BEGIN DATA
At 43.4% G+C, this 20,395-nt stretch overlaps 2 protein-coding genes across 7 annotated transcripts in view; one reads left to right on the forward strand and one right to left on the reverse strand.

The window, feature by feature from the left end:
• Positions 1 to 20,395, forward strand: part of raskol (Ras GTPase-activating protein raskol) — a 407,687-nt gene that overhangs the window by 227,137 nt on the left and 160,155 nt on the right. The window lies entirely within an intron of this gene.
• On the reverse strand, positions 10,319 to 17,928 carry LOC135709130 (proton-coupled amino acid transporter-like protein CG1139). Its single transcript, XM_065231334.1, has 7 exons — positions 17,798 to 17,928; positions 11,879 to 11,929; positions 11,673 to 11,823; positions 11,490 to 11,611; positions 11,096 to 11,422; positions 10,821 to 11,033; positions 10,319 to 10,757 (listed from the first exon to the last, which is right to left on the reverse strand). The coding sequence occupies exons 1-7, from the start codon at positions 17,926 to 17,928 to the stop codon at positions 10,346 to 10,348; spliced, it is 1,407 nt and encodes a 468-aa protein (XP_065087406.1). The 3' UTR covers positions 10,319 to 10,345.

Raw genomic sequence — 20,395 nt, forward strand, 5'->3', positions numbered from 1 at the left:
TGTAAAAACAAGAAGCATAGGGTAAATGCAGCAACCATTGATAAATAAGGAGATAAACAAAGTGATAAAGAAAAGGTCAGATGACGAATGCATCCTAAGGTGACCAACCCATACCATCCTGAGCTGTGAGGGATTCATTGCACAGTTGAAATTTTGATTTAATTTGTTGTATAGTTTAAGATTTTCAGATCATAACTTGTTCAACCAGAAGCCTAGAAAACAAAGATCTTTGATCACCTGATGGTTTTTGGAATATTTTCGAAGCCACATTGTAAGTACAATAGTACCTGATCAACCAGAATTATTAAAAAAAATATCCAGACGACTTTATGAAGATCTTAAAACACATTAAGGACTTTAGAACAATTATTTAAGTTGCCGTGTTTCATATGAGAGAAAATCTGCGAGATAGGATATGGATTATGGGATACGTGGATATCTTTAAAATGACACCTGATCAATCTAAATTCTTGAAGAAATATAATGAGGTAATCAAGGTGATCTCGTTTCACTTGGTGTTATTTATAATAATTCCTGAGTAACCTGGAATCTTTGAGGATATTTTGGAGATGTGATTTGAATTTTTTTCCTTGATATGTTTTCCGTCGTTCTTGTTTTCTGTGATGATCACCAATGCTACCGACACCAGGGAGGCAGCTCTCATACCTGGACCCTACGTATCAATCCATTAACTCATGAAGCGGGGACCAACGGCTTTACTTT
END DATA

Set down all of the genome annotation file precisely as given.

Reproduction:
At 43.4% G+C, this 20,395-nt stretch overlaps 2 protein-coding genes across 7 annotated transcripts in view; one reads left to right on the forward strand and one right to left on the reverse strand.

The window, feature by feature from the left end:
• Positions 1 to 20,395, forward strand: part of raskol (Ras GTPase-activating protein raskol) — a 407,687-nt gene that overhangs the window by 227,137 nt on the left and 160,155 nt on the right. The window lies entirely within an intron of this gene.
• On the reverse strand, positions 10,319 to 17,928 carry LOC135709130 (proton-coupled amino acid transporter-like protein CG1139). Its single transcript, XM_065231334.1, has 7 exons — positions 17,798 to 17,928; positions 11,879 to 11,929; positions 11,673 to 11,823; positions 11,490 to 11,611; positions 11,096 to 11,422; positions 10,821 to 11,033; positions 10,319 to 10,757 (listed from the first exon to the last, which is right to left on the reverse strand). The coding sequence occupies exons 1-7, from the start codon at positions 17,926 to 17,928 to the stop codon at positions 10,346 to 10,348; spliced, it is 1,407 nt and encodes a 468-aa protein (XP_065087406.1). The 3' UTR covers positions 10,319 to 10,345.

Raw genomic sequence — 20,395 nt, forward strand, 5'->3', positions numbered from 1 at the left:
TGTAAAAACAAGAAGCATAGGGTAAATGCAGCAACCATTGATAAATAAGGAGATAAACAAAGTGATAAAGAAAAGGTCAGATGACGAATGCATCCTAAGGTGACCAACCCATACCATCCTGAGCTGTGAGGGATTCATTGCACAGTTGAAATTTTGATTTAATTTGTTGTATAGTTTAAGATTTTCAGATCATAACTTGTTCAACCAGAAGCCTAGAAAACAAAGATCTTTGATCACCTGATGGTTTTTGGAATATTTTCGAAGCCACATTGTAAGTACAATAGTACCTGATCAACCAGAATTATTAAAAAAAATATCCAGACGACTTTATGAAGATCTTAAAACACATTAAGGACTTTAGAACAATTATTTAAGTTGCCGTGTTTCATATGAGAGAAAATCTGCGAGATAGGATATGGATTATGGGATACGTGGATATCTTTAAAATGACACCTGATCAATCTAAATTCTTGAAGAAATATAATGAGGTAATCAAGGTGATCTCGTTTCACTTGGTGTTATTTATAATAATTCCTGAGTAACCTGGAATCTTTGAGGATATTTTGGAGATGTGATTTGAATTTTTTTCCTTGATATGTTTTCCGTCGTTCTTGTTTTCTGTGATGATCACCAATGCTACCGACACCAGGGAGGCAGCTCTCATACCTGGACCCTACGTATCAATCCATTAACTCATGAAGCGGGGACCAACGGCTTTACTTT